Posted On: March 9, 2009 by Michael J. Hassen Email This Post

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Lead Toys Class Action Defense Cases–In re Mattel: California Federal Court Denies Motion To Dismiss Class Action Complaint Holding Class Action Allegations Were Adequate Save For Federal CPSA Claim

Defense Motion to Dismiss Class Action Claim under Federal Consumer Protection Safety Act (CPSA) Granted but Remaining Claims in Class Action Adequately Pleaded and Survived Motion to Dismiss California Federal Court Holds

Plaintiffs filed a class action against numerous defendants, manufacturers and retailers of children's toys, alleging they “sold certain toys that were defective and unsafe, and made actionable representations about the quality of the products.” In re Mattel, Inc., Toy Lead Paint Products Liab. Litig., 588 F.Supp.2d 1111, 1114 (C.D. Cal. 2008). Specifically, the class action focused on three types of toys: “toys that were produced with allegedly unsafe levels of lead paint, toys that included small, swallowable magnets that allegedly pose a hazard to children, and a specific toy blood pressure cuff that allegedly contains high levels of lead, but is not specifically alleged to contain lead paint.” Id. The class action advanced numerous claims for relief, including violations of the federal Consumer Protection Safety Act (CPSA), and of California’s Consumers Legal Remedies Act (CLRA), unfair competition law (UCL), and Song-Beverly Consumer Warranty Act (CWA). Id. The class action defendants included Mattel and Fisher-Price (the “Manufacturer Defendants”), id. n.2, and Target, Toys “R” Us, Wal-Mart, KB Toys and Kmart (the “Retailer Defendants”), id. n.3. The Consumer Product Safety Commission ordered a recall of the lead paint toys and magnet toys, and the Manufacturer Defendants provided replacement toys to consumers. Id. Wal-Mart moved to dismiss the class action claims against it, and the remaining defendants filed a separate motion to dismiss the class action as to them. Id. The district court granted the motion in part, and denied the motion in part.

Defense attorneys first argued that the “a voluntary product replacement pursuant to a 16 C.F.R. § 1115.20 corrective action plan preempts state law remedies seeking reimbursement for an allegedly hazardous product.” In re Mattel, at 1115. The district court disagreed. The federal court explained that CPSC regulations permit a company to “submit a voluntary ‘corrective action plan’ to correct an alleged violation of the consumer product safety laws.” Id. (citing 16 C.F.R. § 1115.20(a)). However, the same regulations “explicitly state that actions taken in a voluntary corrective action plan have ‘no legally binding effect,’ and that the CPSC ‘reserves the right to seek broader corrective action.’” Id. (quoting 16 C.F.R. § 1115.20(a)). If preemption applied, as defendants argued, then a manufacturer could essentially “choose their own remedy to a CPSA violation with no guarantee for input from harmed parties…and little incentive on the part of the CPSC to ensure that the proposed remedy was completely adequate.” Id. (citation omitted). The district court therefore rejected the preemption argument, id., at 1116.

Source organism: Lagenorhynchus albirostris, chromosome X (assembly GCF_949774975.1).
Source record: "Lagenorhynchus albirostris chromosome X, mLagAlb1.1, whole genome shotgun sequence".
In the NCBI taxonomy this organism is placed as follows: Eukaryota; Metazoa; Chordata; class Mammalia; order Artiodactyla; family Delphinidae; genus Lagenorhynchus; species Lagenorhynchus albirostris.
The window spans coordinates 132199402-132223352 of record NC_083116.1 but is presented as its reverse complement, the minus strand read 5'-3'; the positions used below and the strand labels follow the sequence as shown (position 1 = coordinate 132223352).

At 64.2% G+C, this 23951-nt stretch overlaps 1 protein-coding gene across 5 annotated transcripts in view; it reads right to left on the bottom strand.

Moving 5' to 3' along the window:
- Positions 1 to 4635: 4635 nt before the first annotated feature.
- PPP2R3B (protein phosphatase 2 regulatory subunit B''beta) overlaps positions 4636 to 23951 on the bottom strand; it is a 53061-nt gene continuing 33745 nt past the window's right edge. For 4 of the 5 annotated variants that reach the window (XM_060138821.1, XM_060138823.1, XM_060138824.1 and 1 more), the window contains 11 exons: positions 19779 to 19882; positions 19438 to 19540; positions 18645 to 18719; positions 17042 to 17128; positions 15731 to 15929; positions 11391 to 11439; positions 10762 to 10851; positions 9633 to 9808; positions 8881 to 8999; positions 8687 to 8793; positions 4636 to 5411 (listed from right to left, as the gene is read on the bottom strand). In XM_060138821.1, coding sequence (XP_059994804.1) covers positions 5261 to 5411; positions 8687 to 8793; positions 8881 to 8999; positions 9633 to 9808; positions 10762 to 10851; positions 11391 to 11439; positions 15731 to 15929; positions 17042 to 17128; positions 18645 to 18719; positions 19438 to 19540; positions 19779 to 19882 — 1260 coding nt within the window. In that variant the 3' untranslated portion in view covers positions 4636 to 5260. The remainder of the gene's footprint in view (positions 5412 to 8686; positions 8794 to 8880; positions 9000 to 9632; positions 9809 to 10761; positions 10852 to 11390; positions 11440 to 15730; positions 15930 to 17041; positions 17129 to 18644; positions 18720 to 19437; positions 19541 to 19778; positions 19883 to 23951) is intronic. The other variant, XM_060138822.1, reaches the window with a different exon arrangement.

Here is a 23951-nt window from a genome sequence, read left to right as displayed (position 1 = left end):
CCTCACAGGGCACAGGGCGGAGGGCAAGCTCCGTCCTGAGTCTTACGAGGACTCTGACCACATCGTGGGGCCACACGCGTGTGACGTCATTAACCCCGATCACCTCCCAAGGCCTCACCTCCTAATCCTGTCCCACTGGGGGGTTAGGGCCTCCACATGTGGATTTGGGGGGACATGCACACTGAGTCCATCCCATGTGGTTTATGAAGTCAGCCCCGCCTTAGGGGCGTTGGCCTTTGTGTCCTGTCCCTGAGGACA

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Posted On: March 7, 2009 by Michael J. Hassen Email This Post

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Labor Law Class Action Lawsuits Again Claim Top Spot Among Weekly Class Action Lawsuits Filed In California State And Federal Courts

In order to assist class action defense attorneys anticipate the types of class actions against which they will have to defend in California, we provide weekly, unofficial summaries of the legal categories for new class action lawsuits filed in the state and federal courts located in Los Angeles, San Francisco, San Jose, Sacramento, San Diego, San Mateo, Oakland/Alameda and Orange County areas. We include only those categories that include 10% or more of the class action filings during the preceding week. This report covers the period from February 27 - March 5, 2009, during which time 41 class actions were filed. Class actions asserting employment-related claims generally top this list, and this again proved true. In this reporting period, 23 new labor law class action lawsuits were filed, representing 56% of the total number of new class actions filed during the past week. Only one other category met the 10% threshold, as there were 11 new class actions alleging violations of California's Unfair Competition Law (UCL), which includes false advertising claims (27%).

Posted On: March 6, 2009 by Michael J. Hassen Email This Post

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Class Action Defense Cases—In re Chrysler: Judicial Panel On Multidistrict Litigation (MDL) Grants Plaintiff Motion To Centralize Class Action Litigation In District Of New Jersey

Judicial Panel Grants Plaintiff Request for Pretrial Coordination of Class Action Lawsuits Pursuant to 28 U.S.C. § 1407, Opposed by Common Class Action Defendant, and Transfers Class Actions to District of New Jersey